If you would rather make a 1-time contribution through paypal, I can be reached at otherjeffcampbell7@gmail.com

If you are in a position to support this important work with a small monthly gift or a 1-time payment, I am deeply thankful to you.  If The Faith-ing Project’s resources and email campaigns have been helpful to you, or if you share my conviction that these practices are desperately needed by the world, this financial assistance is one way to express your solidarity with me.

If you are not equipped financially to support what we are doing at this time, I would not want you to hold on to any kind of guilt about this.  I (generally) believe in the power of prayer and would ask for your prayers regardless of your financial situation.  Offering feedback and concrete suggestions on what you see here is another way to support this project.  (I feel particularly out of my element in the visual and technological side of all this)

Regardless of whether you can support The Faith-ing Project in any specific way, I am thankful for your presence here and wish you peace on the journey.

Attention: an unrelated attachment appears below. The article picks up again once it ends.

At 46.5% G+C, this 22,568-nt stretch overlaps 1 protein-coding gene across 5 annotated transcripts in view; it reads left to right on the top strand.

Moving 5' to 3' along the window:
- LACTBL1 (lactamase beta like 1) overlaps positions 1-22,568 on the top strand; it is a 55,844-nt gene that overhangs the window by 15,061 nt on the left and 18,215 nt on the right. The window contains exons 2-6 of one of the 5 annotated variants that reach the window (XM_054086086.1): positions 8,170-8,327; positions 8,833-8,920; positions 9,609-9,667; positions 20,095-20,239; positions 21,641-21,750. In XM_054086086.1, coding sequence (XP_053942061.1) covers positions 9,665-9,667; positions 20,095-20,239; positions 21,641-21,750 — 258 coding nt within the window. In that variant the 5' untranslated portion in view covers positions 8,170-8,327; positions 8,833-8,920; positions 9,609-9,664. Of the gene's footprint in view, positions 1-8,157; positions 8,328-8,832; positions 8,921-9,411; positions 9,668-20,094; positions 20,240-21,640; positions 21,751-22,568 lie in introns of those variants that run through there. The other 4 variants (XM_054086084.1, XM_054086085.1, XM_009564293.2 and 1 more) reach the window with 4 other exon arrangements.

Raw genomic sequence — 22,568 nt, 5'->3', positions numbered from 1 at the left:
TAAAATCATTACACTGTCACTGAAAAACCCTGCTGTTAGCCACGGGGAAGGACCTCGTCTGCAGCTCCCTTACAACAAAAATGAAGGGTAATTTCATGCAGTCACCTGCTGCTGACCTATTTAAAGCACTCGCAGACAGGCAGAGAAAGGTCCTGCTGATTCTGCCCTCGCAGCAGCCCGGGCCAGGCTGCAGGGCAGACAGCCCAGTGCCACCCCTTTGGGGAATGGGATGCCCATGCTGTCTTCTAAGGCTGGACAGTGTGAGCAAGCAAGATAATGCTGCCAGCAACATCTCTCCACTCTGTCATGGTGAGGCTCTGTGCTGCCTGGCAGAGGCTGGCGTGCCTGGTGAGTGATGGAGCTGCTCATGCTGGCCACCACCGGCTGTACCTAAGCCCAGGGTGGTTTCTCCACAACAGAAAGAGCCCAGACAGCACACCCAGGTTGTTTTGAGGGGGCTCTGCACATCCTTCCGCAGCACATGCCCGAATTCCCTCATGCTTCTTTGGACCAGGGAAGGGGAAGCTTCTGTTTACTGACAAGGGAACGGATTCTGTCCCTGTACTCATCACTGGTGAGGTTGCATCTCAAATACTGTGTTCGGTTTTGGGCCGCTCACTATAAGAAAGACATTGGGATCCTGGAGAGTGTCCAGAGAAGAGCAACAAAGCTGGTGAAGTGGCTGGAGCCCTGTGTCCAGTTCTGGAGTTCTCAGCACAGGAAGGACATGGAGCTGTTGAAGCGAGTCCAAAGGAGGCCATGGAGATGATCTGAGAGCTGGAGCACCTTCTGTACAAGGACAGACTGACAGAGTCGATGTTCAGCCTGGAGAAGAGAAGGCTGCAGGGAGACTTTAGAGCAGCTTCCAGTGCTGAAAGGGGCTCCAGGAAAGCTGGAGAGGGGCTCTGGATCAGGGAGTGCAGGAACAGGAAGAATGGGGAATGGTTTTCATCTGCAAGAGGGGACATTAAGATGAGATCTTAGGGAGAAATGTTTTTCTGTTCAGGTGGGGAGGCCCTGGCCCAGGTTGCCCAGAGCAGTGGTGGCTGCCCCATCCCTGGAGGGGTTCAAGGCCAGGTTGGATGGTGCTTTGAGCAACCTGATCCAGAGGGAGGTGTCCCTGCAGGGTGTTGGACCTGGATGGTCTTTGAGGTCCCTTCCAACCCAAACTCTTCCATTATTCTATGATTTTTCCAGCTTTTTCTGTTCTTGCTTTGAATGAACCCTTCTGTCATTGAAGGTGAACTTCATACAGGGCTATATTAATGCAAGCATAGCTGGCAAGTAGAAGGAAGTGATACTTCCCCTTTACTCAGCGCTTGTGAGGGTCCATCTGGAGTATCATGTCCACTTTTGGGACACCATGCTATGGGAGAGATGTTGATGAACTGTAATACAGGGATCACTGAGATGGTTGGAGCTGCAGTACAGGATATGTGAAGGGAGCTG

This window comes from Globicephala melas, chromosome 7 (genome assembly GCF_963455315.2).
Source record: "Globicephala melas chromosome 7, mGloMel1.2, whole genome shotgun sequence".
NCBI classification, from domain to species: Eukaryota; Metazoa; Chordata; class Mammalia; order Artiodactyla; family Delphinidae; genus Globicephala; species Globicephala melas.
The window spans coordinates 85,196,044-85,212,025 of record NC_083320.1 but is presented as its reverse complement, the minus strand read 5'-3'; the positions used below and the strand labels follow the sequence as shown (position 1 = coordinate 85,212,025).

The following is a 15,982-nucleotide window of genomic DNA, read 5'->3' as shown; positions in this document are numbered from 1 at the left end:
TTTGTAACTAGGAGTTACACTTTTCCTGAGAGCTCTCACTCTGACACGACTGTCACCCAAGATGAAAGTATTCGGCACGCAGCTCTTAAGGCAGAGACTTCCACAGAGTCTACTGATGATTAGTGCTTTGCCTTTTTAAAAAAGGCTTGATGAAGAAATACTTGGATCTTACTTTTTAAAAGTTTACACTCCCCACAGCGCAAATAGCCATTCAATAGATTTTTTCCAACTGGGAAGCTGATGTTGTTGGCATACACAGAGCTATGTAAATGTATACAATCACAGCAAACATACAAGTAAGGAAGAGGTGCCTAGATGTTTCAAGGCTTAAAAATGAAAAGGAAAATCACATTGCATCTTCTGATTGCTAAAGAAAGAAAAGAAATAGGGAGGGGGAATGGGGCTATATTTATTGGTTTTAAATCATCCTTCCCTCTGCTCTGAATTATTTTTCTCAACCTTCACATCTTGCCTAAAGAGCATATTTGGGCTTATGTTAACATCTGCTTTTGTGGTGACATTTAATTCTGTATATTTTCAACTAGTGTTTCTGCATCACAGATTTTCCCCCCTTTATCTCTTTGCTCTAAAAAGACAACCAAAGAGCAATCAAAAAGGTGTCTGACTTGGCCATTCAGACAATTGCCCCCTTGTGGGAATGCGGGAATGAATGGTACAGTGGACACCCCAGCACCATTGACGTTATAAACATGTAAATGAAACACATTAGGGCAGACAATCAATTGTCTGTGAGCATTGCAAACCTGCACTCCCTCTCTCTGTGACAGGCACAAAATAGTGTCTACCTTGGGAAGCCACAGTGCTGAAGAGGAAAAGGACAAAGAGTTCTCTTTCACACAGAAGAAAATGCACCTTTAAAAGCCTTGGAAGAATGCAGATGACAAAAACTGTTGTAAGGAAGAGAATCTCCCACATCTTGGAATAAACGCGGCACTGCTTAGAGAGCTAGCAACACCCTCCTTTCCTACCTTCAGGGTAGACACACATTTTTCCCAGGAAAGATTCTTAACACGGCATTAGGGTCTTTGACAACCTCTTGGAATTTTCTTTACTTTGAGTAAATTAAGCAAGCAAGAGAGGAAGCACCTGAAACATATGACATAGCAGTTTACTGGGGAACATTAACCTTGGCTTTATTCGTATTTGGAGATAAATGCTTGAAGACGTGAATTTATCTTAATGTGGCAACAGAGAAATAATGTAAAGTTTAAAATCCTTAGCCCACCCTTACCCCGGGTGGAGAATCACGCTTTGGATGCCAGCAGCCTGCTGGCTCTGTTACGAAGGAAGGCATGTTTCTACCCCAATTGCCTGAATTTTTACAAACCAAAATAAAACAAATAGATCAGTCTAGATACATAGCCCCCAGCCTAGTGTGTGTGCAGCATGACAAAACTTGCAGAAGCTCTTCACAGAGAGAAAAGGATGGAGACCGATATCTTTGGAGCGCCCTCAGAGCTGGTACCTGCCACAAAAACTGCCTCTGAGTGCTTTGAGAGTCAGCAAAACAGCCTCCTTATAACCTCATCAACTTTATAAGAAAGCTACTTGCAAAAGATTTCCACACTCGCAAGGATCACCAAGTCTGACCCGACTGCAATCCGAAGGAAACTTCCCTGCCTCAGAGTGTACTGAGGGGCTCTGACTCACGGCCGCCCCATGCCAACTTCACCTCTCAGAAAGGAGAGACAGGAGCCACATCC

You can help in turning The Faith-ing Project into a fully functioning community.  You can do this in several ways:

  • Share your thoughts, feelings, and criticism below in the comments.
  • email otherjeffcampbell7@gmail.com to share something directly with the Project’s Director, to join our next email campaign, or to ask to be placed on the mailing list.
  • Access exclusive content and help The Faithing Project continue to deliver this conetent to a world in need: become a Patron.
  • follow @faithingproject on twitter.

 

Big Picture Consideration #5: Inclusion, not Appropriation

A phrase that has landed on lots of our radars over the past couple years is “Cultural Appropriation.”

My understanding of why this is a bad thing is evolving.  It took me a while to see how it is a problem at all.  As time has gone by, I still need somebody to go slow and help me with some of the details.

The problem of cultural appropriation plays out in a few specific ways for me here, at the Faith-ing Project.  The most obvious one is my use of practices from traditions that I do not consider my own.  It is inevitable that I am going to oversimplify, misrepresent, and gloss over important aspects of all the practices that I present here, especially the ones that don’t come from the tradition I identify as my own.